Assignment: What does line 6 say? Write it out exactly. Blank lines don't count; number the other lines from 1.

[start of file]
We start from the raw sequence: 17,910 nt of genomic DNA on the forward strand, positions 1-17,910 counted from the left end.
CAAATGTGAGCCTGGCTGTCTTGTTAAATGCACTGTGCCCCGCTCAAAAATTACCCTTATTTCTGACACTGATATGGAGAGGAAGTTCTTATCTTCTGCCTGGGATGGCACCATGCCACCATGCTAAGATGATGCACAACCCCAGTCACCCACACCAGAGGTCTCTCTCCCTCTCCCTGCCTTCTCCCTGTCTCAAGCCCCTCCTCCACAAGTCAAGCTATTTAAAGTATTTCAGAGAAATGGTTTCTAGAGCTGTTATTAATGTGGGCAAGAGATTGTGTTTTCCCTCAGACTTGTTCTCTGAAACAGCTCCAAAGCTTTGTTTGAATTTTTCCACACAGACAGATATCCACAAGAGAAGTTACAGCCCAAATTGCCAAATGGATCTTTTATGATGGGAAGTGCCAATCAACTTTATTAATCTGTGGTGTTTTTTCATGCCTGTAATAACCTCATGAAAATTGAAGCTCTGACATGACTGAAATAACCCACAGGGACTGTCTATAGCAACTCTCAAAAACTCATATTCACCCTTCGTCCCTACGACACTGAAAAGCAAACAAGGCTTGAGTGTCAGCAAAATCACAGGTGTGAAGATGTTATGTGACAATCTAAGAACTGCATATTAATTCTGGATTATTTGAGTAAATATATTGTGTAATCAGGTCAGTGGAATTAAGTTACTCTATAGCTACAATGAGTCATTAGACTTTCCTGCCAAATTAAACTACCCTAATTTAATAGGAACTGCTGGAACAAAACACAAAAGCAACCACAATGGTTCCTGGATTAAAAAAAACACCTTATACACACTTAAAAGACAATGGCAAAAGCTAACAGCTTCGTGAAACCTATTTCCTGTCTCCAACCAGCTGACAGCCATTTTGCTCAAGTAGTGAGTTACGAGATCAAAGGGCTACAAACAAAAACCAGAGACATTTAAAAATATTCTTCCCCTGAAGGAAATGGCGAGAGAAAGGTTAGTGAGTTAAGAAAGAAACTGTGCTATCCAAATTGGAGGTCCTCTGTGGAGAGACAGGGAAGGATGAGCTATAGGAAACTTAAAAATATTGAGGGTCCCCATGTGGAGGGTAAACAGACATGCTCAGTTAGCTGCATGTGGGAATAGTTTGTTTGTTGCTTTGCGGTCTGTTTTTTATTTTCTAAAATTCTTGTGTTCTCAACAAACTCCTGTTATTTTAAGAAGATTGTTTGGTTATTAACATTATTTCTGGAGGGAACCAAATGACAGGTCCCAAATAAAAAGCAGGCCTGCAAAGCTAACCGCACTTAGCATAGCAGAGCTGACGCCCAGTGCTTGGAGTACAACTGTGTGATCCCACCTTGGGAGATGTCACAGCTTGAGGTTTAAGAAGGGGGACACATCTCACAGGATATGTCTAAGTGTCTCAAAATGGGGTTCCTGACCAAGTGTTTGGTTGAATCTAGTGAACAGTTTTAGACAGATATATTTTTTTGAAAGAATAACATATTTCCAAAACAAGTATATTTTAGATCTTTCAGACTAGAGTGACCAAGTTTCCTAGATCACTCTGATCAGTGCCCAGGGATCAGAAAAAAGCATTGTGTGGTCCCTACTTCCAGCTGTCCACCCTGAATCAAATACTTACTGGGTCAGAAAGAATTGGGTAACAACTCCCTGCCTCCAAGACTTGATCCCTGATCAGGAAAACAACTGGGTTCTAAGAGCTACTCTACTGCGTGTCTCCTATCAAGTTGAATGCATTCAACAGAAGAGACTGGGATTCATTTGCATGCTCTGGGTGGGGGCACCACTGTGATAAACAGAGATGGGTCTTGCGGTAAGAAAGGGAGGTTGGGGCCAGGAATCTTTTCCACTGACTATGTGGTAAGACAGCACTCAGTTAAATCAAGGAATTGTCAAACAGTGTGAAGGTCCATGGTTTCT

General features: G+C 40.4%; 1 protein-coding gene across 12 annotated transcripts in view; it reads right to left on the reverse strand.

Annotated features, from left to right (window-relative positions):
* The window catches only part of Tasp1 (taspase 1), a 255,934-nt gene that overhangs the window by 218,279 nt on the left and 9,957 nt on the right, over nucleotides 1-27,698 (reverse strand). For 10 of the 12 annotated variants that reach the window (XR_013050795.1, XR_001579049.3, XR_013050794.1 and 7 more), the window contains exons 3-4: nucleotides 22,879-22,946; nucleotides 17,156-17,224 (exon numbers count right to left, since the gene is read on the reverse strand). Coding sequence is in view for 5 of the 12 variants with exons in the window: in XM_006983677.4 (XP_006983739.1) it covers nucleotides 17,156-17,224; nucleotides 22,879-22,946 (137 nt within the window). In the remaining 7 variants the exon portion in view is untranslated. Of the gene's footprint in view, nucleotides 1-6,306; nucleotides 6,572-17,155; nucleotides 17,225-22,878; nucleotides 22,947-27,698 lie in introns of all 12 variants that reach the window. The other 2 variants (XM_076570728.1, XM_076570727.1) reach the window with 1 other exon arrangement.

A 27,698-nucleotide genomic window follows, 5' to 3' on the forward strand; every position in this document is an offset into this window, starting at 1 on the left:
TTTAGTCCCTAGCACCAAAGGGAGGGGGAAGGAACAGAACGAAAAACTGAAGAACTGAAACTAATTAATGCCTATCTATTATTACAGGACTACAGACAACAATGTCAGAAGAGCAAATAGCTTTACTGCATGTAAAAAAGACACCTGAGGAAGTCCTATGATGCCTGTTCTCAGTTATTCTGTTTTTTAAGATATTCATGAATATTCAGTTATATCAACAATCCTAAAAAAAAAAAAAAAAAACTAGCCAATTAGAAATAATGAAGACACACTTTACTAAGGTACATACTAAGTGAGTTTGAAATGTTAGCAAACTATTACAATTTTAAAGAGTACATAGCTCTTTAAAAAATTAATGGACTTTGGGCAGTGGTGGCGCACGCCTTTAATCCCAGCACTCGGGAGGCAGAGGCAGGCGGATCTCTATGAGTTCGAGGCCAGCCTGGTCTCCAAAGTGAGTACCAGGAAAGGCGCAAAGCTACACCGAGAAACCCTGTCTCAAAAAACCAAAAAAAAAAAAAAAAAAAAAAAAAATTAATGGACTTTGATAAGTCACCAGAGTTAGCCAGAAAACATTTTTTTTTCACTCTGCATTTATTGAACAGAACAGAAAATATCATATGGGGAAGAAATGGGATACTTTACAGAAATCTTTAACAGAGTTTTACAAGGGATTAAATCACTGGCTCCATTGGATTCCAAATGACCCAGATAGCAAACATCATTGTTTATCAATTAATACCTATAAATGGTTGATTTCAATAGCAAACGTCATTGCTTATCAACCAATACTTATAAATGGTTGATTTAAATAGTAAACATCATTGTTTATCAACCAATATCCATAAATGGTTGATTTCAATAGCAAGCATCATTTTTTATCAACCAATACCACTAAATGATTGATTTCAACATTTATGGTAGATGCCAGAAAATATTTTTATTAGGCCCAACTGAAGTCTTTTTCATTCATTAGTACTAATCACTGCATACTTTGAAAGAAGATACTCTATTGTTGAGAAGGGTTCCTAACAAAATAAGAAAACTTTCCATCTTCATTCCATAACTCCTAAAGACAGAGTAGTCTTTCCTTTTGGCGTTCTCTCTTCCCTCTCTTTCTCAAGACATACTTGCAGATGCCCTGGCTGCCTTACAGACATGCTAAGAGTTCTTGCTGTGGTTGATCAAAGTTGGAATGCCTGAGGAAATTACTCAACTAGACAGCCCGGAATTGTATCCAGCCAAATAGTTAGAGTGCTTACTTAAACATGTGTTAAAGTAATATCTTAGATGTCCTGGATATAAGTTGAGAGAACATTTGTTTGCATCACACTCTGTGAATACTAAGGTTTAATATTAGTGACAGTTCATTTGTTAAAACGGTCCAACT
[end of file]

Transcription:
A 27,698-nucleotide genomic window follows, 5' to 3' on the forward strand; every position in this document is an offset into this window, starting at 1 on the left: